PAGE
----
Recognizing PTSD (Post Traumatic Stress Disorder)
The National Center for PTSD reports that there are four types of symptoms for PTSD: reliving the event, avoidance, numbing, and feeling keyed up.
  1. Reliving the event (also called re-experiencing symptoms) - Bad memories of the traumatic event can come back at any time resulting in feeling the same fear and horror you did when the event took place. Nightmares and flashbacks may also occur. A flashback is a feeling like you are living through the event again.
  2. Avoiding situations that remind you of the event - Avoiding situations or people that trigger memories of the traumatic event, even avoiding talking or thinking about the event.
  3. Feeling numb - Find it hard to express your feelings.
  4. Feeling keyed up (also called hyperarousal) - Feeling jittery, or always alert and on the lookout for danger.
For even more information on PTSD symptoms check the National Center for PTSD Article or the one from the Mayo Clinic.

When to Advise Seeking More Help

Any parent feeling or showing any of the following:
  • Prolonged agitation or anxiety
  • Depression or extreme hopelessness
  • Impaired daily activities or job function
  • Suicidal thoughts or ideas
  • Extreme physiologic or psychological reactions
  • Substantial guilt
  • Substance abuse either alcohol or drug use
  • Psychotic states
  • Uncontrolled rage
  • Prolonged, inhibited or absent grieving
Any NICU parent experiencing signs of PTSD or the other concerning signs above for more than a month should seek out their health care provider for further evaluation to help get your life back under control.

Screening for PTSD
A helpful screening tool for determining NICU parents at risk is the Perinatal Posttraumatic Stress Disorder (PTSD) Questionnaire (PPQ) designed by researcher and former NICU Parent Dr. Michael Hynan. This tool can help determine if the NICU Parents might need some additional support once the family is discharged from the hospital.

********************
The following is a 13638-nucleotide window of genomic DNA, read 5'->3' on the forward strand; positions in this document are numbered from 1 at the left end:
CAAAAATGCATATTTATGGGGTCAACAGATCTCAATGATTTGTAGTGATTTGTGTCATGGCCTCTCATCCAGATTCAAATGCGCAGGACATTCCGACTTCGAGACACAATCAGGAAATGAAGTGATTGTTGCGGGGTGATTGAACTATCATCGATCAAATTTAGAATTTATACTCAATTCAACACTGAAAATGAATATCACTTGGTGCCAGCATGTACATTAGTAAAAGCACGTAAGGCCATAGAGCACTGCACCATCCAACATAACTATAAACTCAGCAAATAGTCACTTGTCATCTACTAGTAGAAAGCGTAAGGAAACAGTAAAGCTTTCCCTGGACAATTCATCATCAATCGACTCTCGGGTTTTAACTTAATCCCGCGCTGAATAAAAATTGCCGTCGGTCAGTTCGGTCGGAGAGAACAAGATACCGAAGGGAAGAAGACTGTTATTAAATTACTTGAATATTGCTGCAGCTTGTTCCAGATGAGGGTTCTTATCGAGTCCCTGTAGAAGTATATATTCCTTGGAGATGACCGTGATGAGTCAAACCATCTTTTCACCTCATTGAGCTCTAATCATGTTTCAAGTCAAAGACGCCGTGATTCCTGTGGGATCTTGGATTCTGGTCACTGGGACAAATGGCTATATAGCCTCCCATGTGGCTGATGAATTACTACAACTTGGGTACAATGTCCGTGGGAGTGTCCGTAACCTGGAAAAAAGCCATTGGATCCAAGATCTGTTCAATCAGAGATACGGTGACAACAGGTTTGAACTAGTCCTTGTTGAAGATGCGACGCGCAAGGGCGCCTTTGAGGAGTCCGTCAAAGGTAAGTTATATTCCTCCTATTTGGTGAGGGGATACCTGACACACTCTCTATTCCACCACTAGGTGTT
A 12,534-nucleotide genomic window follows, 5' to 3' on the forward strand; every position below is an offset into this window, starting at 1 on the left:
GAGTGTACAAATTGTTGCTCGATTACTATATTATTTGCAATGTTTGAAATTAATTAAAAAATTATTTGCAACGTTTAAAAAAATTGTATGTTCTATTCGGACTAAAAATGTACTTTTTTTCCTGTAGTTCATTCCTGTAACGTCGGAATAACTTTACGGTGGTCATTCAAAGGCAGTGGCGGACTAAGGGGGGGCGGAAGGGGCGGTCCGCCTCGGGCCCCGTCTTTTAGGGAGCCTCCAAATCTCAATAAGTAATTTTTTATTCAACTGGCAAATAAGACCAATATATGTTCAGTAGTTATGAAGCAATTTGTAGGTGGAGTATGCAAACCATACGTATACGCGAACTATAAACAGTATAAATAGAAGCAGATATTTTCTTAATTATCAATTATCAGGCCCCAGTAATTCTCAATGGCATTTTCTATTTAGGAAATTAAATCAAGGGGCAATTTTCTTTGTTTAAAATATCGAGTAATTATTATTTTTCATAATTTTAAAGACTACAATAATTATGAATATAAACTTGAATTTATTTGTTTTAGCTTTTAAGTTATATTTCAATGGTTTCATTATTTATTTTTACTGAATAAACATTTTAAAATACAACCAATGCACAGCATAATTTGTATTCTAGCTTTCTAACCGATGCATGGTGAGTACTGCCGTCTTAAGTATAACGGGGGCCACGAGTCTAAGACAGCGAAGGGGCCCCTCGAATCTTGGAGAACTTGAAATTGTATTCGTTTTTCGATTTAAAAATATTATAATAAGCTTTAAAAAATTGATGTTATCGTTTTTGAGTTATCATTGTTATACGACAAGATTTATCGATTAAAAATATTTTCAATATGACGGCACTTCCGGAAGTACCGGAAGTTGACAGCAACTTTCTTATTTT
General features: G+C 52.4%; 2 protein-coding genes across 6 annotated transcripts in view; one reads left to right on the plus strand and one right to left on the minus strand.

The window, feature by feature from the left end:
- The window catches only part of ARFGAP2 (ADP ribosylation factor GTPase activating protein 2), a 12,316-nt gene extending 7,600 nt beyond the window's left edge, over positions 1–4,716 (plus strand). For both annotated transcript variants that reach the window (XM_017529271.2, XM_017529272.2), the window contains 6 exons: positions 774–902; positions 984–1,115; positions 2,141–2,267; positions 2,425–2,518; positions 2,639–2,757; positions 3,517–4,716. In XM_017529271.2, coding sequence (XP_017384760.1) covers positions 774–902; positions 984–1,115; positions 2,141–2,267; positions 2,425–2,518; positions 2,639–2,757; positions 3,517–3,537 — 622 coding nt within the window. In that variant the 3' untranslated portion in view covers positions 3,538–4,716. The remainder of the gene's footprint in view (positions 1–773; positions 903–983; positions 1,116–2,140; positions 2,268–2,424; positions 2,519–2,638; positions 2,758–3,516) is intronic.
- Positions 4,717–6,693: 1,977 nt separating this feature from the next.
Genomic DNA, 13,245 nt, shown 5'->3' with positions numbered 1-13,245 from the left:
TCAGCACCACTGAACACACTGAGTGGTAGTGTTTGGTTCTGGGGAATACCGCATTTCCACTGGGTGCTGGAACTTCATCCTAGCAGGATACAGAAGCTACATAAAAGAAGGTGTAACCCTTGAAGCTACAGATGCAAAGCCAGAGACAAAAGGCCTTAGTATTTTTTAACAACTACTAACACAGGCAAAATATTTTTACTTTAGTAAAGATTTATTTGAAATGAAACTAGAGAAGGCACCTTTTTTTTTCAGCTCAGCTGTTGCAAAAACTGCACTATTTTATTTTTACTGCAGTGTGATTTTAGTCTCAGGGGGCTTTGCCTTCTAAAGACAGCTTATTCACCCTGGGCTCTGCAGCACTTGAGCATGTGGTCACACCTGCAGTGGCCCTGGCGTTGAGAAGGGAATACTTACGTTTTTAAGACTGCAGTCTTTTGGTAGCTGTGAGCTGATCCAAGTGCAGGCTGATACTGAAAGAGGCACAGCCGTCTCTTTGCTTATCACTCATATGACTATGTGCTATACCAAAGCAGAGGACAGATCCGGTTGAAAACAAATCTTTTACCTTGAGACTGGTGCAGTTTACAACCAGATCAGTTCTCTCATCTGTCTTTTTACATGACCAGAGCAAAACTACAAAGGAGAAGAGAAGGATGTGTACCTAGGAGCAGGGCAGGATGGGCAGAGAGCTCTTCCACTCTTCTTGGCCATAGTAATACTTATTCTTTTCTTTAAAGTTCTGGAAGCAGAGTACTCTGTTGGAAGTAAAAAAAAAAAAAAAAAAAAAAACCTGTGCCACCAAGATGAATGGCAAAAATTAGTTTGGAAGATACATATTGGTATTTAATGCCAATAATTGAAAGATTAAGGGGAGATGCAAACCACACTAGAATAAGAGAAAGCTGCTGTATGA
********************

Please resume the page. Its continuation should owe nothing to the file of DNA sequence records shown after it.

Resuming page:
Dyer KA. 2009. NICU Admission Puts Parents at Risk for PTSD. NICU Parent Support Blog.
National Center for PTSD. What is PTSD? National Center for PTSD.
Mayo Clinic Staff. 2009. Post-traumatic stress disorder (PTSD) Symptoms. Mayo Clinic.

Tarkan L. 2009. For Parents on NICU, Trauma May Last. New York Times.

Chris Sternal-Johnson. The NICU Pod. Creative Commons License.
Sanja Gjenero. Helping Hands. Royalty Free Use.

Sunday, September 6, 2009

Comforting Message: A Prayer from the NICU

Tara, a former NICU parent contacted me after reading the NICU Parent Support Blog and asked if I would be interested in sharing the prayer poem that she wrote about the N.I.C.U.

She wrote the poem for a friend when her friend's child was in the NICU several years ago. She had already lived through her own experience of having twins in the NICU.

A Prayer from the N.I.C.U.
by Tara Roper
Dear God,
I have a request to make.
Just a moment of your time it will take.
You see, my parents, are heartbroken and sad,
and they have prayed to you with all they had.

Could you just hug them and remind them you care,
as they are wishing I was at home, not here.
This time is confusing, unlike how they pictured it would be,
But I want them to know that you take care of me.

Although I am sleeping in this little bed,
and I am often too tired to raise my little head,
please remind them that I know they did their very best.
And that at night I am protected as I sleep upon your chest.

They think I am so lonely when they are away,
and if I could tell them, I would say

I know this is hard, and God understands,
But just know He has never let go of my hand.
He is always with me, like He is with you,
and all this has a purpose too.

And God, while I am in this temporary N.I.C.U. home,
I just want them to know I have never been alone.
Source: Roper T. A Prayer for the N.I.C.U. Reprinted with Permission.

About the Author
Tara Roper is a 34 year old mom of three in the Atlanta area. Her daughter Caroline is five years old , and her twins, Maggie and Jacob are almost three years old. She and her husband John have lived in the Atlanta area and Boston area in the last ten years. Tara has been the editor of local parenting newsletters and writes on Tara is the Assistant Coordinator for The Women's League Inc. for Northstar Church. Tara is currently taking time off from being a special education teacher to be at home with her children.

You can contact her through Faith Writers.

More Prayers

Dyer KA. 2008. The Preemie Prayer. NICU Parent Support Blog.
Dyer KA. 2007. Creatively Coping: Write a Prayer Poem. NICU Parent Support Blog.
Dyer KA. 2007. Creatively Coping: Preemie Prayer Pockets. NICU Parent Support Blog.
Dyer KA. 2007. Preemie Prayer for Sylas Christopher, the Remaining Morrison Sextuplet & Siblings. NICU Parent Support Blog.

Image: Aparecida B. Souza.
Little Angel. Royalty Free Use.